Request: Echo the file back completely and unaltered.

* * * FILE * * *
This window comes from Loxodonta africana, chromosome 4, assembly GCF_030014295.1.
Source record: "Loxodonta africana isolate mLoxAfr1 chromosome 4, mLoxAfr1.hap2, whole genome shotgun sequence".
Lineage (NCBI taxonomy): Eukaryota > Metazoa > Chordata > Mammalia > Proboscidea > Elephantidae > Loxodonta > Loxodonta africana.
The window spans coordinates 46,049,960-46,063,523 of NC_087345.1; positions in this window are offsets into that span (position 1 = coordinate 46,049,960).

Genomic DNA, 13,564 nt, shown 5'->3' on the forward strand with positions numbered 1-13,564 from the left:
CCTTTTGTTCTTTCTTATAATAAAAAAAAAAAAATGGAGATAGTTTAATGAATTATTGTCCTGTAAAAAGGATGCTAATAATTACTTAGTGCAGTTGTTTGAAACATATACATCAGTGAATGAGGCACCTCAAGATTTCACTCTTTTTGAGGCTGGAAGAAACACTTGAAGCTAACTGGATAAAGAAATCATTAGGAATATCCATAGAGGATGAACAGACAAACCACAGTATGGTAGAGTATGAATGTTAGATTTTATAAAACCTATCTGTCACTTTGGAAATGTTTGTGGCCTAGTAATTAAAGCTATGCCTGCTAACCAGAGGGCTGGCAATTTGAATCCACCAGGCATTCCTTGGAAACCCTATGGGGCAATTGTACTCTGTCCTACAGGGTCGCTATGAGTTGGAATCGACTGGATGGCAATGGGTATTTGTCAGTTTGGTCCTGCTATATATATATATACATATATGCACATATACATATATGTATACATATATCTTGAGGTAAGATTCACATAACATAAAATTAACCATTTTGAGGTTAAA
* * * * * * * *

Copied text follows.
This window comes from Loxodonta africana, chromosome 4, assembly GCF_030014295.1.
Source record: "Loxodonta africana isolate mLoxAfr1 chromosome 4, mLoxAfr1.hap2, whole genome shotgun sequence".
Lineage (NCBI taxonomy): Eukaryota > Metazoa > Chordata > Mammalia > Proboscidea > Elephantidae > Loxodonta > Loxodonta africana.
The window spans coordinates 46,049,960-46,063,523 of NC_087345.1; positions in this window are offsets into that span (position 1 = coordinate 46,049,960).

Genomic DNA, 13,564 nt, shown 5'->3' on the forward strand with positions numbered 1-13,564 from the left:
CCTTTTGTTCTTTCTTATAATAAAAAAAAAAAAATGGAGATAGTTTAATGAATTATTGTCCTGTAAAAAGGATGCTAATAATTACTTAGTGCAGTTGTTTGAAACATATACATCAGTGAATGAGGCACCTCAAGATTTCACTCTTTTTGAGGCTGGAAGAAACACTTGAAGCTAACTGGATAAAGAAATCATTAGGAATATCCATAGAGGATGAACAGACAAACCACAGTATGGTAGAGTATGAATGTTAGATTTTATAAAACCTATCTGTCACTTTGGAAATGTTTGTGGCCTAGTAATTAAAGCTATGCCTGCTAACCAGAGGGCTGGCAATTTGAATCCACCAGGCATTCCTTGGAAACCCTATGGGGCAATTGTACTCTGTCCTACAGGGTCGCTATGAGTTGGAATCGACTGGATGGCAATGGGTATTTGTCAGTTTGGTCCTGCTATATATATATATACATATATGCACATATACATATATGTATACATATATCTTGAGGTAAGATTCACATAACATAAAATTAACCATTTTGAGGTTAAA